Arc-Consistency Overview
The basis of arc-consistency is that all variables can be represented as nodes in a graph. When constraints are placed on the variables, arcs that represent the constraints can be added to the graph to connect the nodes. As the domains of the nodes change, the arcs in the graph can be traversed to alter other nodes. This process of altering nodes connected by arcs is commonly referred to as propagation.
The study of arc-consistency has lead to the classification of different types of arcs. Arcs usually have a direction associated with them to indicate that a source node (or nodes) impacts a target node. When a source node changes, the target node is updated by 'propagating' the change through the arc. The following list describes arcs commonly found in literature discussing arc-consistency:
- Node Arc - arc that originates at a node and is pointed back at itself (X > 3)
- Binary Arc - arc with one source node and one target node (X > Y)
- Generic Arc - all non-binary and non-node arcs. These arcs may have one or more sources and one or more targets. Some common sub-categories of generic arcs are well-defined:
- Ternary Arc - a hyper arc with exactly two source nodes and one target (X + Y > Z)
- Hyper Arc - a generic arc with multiple source nodes but only one target ([W ∩ X ∩ Y] = Z)
- Global Arc - a generic arc with multiple source nodes and multiple targets (alldiff[X,Y,Z])
Variations on the basic concept of arc-consistency have also been studied to support different types of constraints as well as to improve performance. The following list defines some of the consistency techniques:
- Arc Consistency (AC) - defines the node / arc concept that is the foundation for other consistency techniques - often used interchangeably with domain consistency.
- Domain Consistency (DC) - only Node and Binary arcs are supported and *all* values for *all* domains must be consistent with respect to the constraints. Because real number-based variables have infinite domains, DC does not apply to floating point variables.
- Bounds Consistency (BC) - a relaxation of domain consistency for numeric variables that generally refers to integers but can applied to both integer and floating point numbers. Only requires that the minimum and maximum values for all domains be consistent.
- Interval Consistency (IC) - an extension of bounds consistency where floating point variables may have complete intervals of values within their domains. Interval consistency only requires the min and max values of each interval within a variable's domain to be consistent.
- Box Consistency - a compromise between the speed of interval consistency and the accuracy of domain consistency. This technique attempts to reduce domains of floating point numbers more so than interval consistency without the requirement that all values must be consistent.
- Generalized Consistency - any of the existing consistency techniques can 'generalized' in order to support generic arcs (in addition to node and binary arcs). Generalized Arc Consistency (GAC) is often found in consistency literature and Generalized Bounds Consistency (GBC) is the basis for the default implementation of jOpt's CSP solver's consistency algorithm.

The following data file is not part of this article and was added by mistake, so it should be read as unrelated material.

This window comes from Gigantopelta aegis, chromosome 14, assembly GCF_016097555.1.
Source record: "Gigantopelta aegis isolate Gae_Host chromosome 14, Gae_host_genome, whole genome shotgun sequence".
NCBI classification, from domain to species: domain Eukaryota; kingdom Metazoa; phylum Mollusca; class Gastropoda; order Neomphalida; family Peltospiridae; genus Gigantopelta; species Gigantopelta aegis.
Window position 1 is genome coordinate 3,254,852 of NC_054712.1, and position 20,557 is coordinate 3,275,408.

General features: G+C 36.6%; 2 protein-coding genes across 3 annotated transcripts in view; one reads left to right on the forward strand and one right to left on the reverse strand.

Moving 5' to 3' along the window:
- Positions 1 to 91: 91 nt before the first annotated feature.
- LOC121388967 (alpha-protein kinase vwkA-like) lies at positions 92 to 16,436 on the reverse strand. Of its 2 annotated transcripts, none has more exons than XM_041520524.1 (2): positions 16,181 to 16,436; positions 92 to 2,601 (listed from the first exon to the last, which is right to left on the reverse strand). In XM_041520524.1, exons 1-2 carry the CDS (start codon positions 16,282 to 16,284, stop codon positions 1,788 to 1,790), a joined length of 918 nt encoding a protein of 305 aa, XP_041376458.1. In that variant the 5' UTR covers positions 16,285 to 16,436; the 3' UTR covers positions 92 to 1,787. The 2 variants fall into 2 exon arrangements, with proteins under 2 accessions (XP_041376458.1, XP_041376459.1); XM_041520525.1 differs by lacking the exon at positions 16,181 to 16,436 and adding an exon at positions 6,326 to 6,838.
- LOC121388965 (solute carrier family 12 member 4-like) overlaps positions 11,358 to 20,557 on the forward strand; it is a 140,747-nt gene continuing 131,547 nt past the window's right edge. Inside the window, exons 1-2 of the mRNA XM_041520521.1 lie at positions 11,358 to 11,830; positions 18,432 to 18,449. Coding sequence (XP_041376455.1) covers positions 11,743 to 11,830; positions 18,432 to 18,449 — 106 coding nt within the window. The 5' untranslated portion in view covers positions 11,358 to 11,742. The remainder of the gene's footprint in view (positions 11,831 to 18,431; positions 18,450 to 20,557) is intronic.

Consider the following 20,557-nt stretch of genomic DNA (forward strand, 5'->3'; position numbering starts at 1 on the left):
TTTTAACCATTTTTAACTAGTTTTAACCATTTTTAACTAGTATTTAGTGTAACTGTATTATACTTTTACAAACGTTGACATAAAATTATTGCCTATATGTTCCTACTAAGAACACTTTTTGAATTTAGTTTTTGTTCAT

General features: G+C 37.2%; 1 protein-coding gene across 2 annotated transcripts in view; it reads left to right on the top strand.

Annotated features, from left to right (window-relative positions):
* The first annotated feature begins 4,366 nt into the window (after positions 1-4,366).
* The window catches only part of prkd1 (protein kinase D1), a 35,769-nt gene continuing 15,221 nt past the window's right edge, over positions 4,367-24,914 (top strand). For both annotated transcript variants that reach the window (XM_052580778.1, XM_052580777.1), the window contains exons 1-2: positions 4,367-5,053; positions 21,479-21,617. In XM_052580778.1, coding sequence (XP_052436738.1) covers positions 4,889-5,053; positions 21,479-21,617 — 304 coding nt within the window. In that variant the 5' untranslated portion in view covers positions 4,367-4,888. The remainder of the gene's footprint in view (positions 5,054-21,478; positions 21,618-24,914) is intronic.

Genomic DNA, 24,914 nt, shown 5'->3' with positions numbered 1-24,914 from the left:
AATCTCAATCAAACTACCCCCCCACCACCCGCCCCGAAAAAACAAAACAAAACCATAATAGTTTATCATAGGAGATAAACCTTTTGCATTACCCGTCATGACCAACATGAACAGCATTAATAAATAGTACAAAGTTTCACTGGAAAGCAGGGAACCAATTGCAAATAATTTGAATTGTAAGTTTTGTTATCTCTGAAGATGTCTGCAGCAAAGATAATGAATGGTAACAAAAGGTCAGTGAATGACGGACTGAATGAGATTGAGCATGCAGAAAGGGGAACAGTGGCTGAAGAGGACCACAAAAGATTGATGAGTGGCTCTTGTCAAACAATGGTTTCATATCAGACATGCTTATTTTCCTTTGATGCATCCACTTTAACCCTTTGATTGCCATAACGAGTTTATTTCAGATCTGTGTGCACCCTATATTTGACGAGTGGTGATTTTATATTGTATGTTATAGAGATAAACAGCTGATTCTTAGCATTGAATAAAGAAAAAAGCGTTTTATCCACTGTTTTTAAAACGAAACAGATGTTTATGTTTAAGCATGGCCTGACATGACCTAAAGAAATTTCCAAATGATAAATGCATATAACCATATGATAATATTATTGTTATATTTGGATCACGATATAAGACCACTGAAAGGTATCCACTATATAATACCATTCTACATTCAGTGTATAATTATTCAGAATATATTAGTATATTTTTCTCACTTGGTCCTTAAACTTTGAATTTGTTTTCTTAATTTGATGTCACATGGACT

Different types of domains are also common in arc-consistency solvers. The goal for a solver is to reduce every domain in a problem until it is 'bound'. The following list describes some domain types and what it means for them to be 'bound':
- Sparse Numeric Domain - a domain that contains number values. It will contain each and every value supported by the domain. For example, a sparse integer domain from 51 though 100 will contain 50 elements. A sparse numeric domain is bound when it is reduced to a single value and will fail if it contains no values. This domain is not practical for integer variables with large domains or for real (ie. floating point) variables.
- Interval Numeric Domain - a domain that contains number values represented by intervals. For example, an interval integer domain from 51 to 100 will contain 1 element: { [51-100] }. If the value 55 was removed, the domain would contain two interval elements: { [51-54], [56-100] }. This domain is useful for intervals of real numbers and large ranges of integer values. An interval domain is bound when it is reduced to a single value (ie. an interval beginning and ending at the same number).
- Numeric Set Domain - a domain that contains a set of possible values and a set of required values. It is initialized with the set of possible values and reduced by either removing values as possiblities or requiring values. The domain is bound when the possible set of values is equal to the required set and fails if a value is required that is not possible. A set domain can be bound to zero, one, or more values unlike numeric domains that must have one value.
- Object Domain - a domain that contains object values such as strings. It is useful for representing certain relationships and must be reduced to a single value for it to be bound. An object domain will fail if it is reduced to no possible values.
- Object Set Domain - similar to a numeric set domain; this domain can contain any type of object that can be compared (like strings). It will contain possible and required value sets that determine when the set is bound.